Not trained to control their new abilities, the normals are frightened and vulnerable. Then their mutilated corpses begin turning up all over town. What the heck?

Somehow, with the help—and hindrance—of an annoying newly-minted super named Orion, Vada has to stop the chaos before it destroys her and everything she holds dear…and ruins her superhero debut.

No one ever said that being a superhero was easy… 

After tremendously enjoying Dreadnought about a teenage girl with newly discovered superpowers trying to make a difference, I thought I would equally enjoy Masked, about a couple of teens with powers using them for good. Unfortunately, that wasn’t the case. I try to find the good in anything I read, but this book was a long hard slog with very little to reward my perseverance.

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ARC Review – ’27 Hours’ by Tristina Wright

Title:  27 Hours
Author: Tristina Wright
Genre:  Young Adult, Science Fiction, LGBT+
Date of Publication: 3rd October, 2017
Page Count: 404 pages (ebook)
Synopsis: (from Goodreads)

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Rumor Mora fears two things: hellhounds too strong for him to kill, and failure. Jude Welton has two dreams: for humans to stop killing monsters, and for his strange abilities to vanish.

But in no reality should a boy raised to love monsters fall for a boy raised to kill them.

Nyx Llorca keeps two secrets: the moon speaks to her, and she’s in love with Dahlia, her best friend. Braeden Tennant wants two things: to get out from his mother’s shadow, and to unlearn Epsilon’s darkest secret.

They’ll both have to commit treason to find the truth.

During one twenty-seven-hour night, if they can’t stop the war between the colonies and the monsters from becoming a war of extinction, the things they wish for will never come true, and the things they fear will be all that’s left.

27 Hours is a sweeping, thrilling story featuring a stellar cast of queer teenagers battling to save their homes and possibly every human on Sahara as the clock ticks down to zero.

I was super excited to be approved for this ARC as 27 Hours has been on my TBR for a long while now – for the most part, it lived up to my expectations! ❤

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Review – ‘The Dark Net’ by Benjamin Percy

Title:  The Dark Net
Author: Benjamin Percy
Genre:  Horror, Thriller
Date of Publication: 1st August, 2017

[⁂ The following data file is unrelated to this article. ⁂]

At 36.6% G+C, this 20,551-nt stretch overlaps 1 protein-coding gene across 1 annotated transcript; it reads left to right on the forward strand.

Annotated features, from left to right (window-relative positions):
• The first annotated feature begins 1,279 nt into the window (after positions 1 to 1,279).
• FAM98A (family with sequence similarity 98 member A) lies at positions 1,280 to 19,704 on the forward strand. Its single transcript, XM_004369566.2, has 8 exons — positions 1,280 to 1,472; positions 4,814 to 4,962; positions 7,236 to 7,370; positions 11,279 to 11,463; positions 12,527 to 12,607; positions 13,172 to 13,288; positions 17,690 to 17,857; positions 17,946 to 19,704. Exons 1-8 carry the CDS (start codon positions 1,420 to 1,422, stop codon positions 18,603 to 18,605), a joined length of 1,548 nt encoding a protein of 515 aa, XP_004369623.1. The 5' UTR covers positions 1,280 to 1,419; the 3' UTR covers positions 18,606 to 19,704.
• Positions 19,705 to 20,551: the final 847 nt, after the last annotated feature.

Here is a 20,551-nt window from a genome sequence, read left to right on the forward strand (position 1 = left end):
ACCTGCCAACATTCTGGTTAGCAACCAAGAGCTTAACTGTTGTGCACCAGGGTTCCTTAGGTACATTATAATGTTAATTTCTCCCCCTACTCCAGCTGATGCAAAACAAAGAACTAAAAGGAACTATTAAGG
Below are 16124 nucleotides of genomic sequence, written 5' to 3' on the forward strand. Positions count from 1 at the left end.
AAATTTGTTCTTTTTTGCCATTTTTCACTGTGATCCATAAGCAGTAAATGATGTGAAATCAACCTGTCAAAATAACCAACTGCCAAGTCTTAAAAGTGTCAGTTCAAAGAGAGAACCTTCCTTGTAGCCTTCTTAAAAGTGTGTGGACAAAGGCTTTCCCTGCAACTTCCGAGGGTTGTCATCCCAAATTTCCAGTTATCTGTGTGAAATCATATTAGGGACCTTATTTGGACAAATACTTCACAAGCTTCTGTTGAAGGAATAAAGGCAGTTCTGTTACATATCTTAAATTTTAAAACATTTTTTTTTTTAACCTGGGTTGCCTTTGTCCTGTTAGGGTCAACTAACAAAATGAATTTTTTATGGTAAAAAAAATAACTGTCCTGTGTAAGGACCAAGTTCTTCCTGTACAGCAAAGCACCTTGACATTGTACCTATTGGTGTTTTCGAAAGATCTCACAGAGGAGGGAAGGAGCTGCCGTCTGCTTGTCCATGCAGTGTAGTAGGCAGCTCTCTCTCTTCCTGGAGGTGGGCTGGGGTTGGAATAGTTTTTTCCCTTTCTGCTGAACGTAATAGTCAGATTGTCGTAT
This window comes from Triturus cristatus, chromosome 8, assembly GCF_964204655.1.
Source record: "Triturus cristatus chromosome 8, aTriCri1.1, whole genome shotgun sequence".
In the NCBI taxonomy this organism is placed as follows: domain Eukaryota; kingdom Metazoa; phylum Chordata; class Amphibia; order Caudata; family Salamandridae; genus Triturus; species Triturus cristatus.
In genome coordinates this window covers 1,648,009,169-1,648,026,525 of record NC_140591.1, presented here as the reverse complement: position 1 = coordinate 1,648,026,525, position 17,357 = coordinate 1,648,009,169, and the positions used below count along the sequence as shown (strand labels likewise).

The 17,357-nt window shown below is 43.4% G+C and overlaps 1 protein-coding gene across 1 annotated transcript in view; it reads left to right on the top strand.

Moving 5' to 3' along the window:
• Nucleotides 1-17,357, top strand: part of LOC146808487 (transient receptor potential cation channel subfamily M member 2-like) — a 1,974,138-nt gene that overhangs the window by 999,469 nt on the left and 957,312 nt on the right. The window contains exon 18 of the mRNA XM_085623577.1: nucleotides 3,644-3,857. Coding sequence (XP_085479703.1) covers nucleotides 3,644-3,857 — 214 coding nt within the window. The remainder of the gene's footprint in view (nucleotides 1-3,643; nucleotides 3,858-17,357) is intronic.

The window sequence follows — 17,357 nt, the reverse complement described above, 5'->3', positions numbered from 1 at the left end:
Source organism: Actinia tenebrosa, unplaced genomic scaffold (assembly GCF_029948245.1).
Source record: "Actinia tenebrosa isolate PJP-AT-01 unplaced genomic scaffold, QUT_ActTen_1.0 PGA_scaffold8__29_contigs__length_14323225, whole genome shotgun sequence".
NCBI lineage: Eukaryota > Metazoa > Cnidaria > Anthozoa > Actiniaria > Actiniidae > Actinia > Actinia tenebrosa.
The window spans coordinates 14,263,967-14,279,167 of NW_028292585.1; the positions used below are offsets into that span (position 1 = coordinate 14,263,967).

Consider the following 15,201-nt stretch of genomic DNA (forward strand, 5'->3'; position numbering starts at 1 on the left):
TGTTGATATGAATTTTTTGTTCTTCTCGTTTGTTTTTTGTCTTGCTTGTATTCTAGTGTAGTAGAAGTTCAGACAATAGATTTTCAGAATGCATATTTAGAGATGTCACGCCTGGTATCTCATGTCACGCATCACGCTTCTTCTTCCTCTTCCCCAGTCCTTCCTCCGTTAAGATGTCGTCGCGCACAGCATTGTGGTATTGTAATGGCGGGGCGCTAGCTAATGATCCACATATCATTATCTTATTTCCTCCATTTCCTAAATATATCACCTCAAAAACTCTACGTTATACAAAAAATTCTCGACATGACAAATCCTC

Page Count: 272 pages (hardcover)
Synopsis: (from Goodreads)

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Hell on earth is only one click of a mouse away…

The Dark Net is real. An anonymous and often criminal arena that exists in the secret far reaches of the Web, some use it to manage Bitcoins, pirate movies and music, or traffic in drugs and stolen goods. And now an ancient darkness is gathering there as well. This force is threatening to spread virally into the real world unless it can be stopped by members of a ragtag crew:

Twelve-year-old Hannah — who has been fitted with the Mirage, a high-tech visual prosthetic to combat her blindness– wonders why she sees shadows surrounding some people.

Lela, a technophobic journalist, has stumbled upon a story nobody wants her to uncover.

Mike Juniper, a one-time child evangelist who suffers from personal and literal demons, has an arsenal of weapons stored in the basement of the homeless shelter he runs.

And Derek, a hacker with a cause, believes himself a soldier of the Internet, part of a cyber army akin to Anonymous.

They have no idea what the Dark Net really contains.

Set in present-day Portland, The Dark Net is a cracked-mirror version of the digital nightmare we already live in, a timely and wildly imaginative techno-thriller about the evil that lurks in real and virtual spaces, and the power of a united few to fight back.

First things first, disregard that summary – it’s so misleading. The titular ‘Dark Net’ plays an important role but not until the last quarter, and Derek is basically a nonentity, he hardly figures in the story at all! I also had the impression that the other named characters would be actively fighting together from early in the story, given the description of this ‘ragtag crew’ uniting to fight against evil, but their storylines remain separate for quite some time.

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Review – ‘Future Leaders of Nowhere’ by Emily O’Beirne

Title:  Future Leaders of Nowhere
Author: Emily O’Beirne
Genre:  Young Adult, Contemporary, LGBT+
Date of Publication: 15th March, 2017
Page Count: 270 pages (ebook)
Synopsis: (from Goodreads)

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“Finn’s solid. Not in body, but in being. She’s gravity and kindness and all those good things that anchor.”

“Willa’s confusing. Sometimes she’s this sweet, sensitive soul. Other times she’s like a flaming arrow you hope isn’t coming for you.”

Finn and Willa have been picked as team leaders in the future leader camp game. The usually confident Finn doesn’t know what’s throwing her more, the fact she’s leading a team of highly unenthusiastic overachievers or coming up against fierce, competitive Willa. And Willa doesn’t know which is harder, leaving her responsibilities behind to pursue her goals or opening up to someone.

Soon they both realise that the hardest thing of all is balancing their clashing ideals with their unexpected connection. And finding a way to win, of course.

In short: I loved this book. The main characters were endearing and easy to root for, the love story was gradually developed and their relationship had a solid foundation based on adorably nerdy interactions (no insta-love here!) and their conflicts felt grounded in their individual personalities and beliefs instead of contrived for drama. ALL THE YES.

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At length: This is everything I want in a YA novel!